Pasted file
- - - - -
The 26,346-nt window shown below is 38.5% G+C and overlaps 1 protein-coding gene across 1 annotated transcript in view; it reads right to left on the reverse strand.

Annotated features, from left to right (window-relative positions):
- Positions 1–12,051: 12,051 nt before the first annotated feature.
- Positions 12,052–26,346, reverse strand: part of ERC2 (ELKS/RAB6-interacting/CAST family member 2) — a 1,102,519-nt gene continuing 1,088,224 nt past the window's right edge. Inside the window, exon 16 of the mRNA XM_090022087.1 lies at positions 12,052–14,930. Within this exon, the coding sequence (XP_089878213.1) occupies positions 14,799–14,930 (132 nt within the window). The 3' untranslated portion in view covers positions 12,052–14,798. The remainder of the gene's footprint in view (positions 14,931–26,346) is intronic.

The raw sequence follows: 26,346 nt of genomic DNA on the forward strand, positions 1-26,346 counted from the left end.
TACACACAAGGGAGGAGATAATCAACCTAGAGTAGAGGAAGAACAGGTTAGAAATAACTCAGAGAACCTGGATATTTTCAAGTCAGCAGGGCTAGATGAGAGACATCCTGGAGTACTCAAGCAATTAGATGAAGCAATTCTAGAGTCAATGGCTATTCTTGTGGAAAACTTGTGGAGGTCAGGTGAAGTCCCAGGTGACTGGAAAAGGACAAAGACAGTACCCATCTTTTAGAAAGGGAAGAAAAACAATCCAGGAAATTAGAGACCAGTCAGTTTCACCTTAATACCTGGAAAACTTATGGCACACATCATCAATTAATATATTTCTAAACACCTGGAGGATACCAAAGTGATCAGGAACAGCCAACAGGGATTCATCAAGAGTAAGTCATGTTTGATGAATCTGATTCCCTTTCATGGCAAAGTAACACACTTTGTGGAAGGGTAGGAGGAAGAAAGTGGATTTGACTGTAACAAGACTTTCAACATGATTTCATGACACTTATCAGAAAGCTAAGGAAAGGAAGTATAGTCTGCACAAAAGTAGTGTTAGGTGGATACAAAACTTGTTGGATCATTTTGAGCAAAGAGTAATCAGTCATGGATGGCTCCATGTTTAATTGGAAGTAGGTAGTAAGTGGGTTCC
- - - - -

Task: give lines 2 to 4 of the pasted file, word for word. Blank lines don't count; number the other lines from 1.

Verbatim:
Annotated features, from left to right (window-relative positions):
- Positions 1–12,051: 12,051 nt before the first annotated feature.
- Positions 12,052–26,346, reverse strand: part of ERC2 (ELKS/RAB6-interacting/CAST family member 2) — a 1,102,519-nt gene continuing 1,088,224 nt past the window's right edge. Inside the window, exon 16 of the mRNA XM_090022087.1 lies at positions 12,052–14,930. Within this exon, the coding sequence (XP_089878213.1) occupies positions 14,799–14,930 (132 nt within the window). The 3' untranslated portion in view covers positions 12,052–14,798. The remainder of the gene's footprint in view (positions 14,931–26,346) is intronic.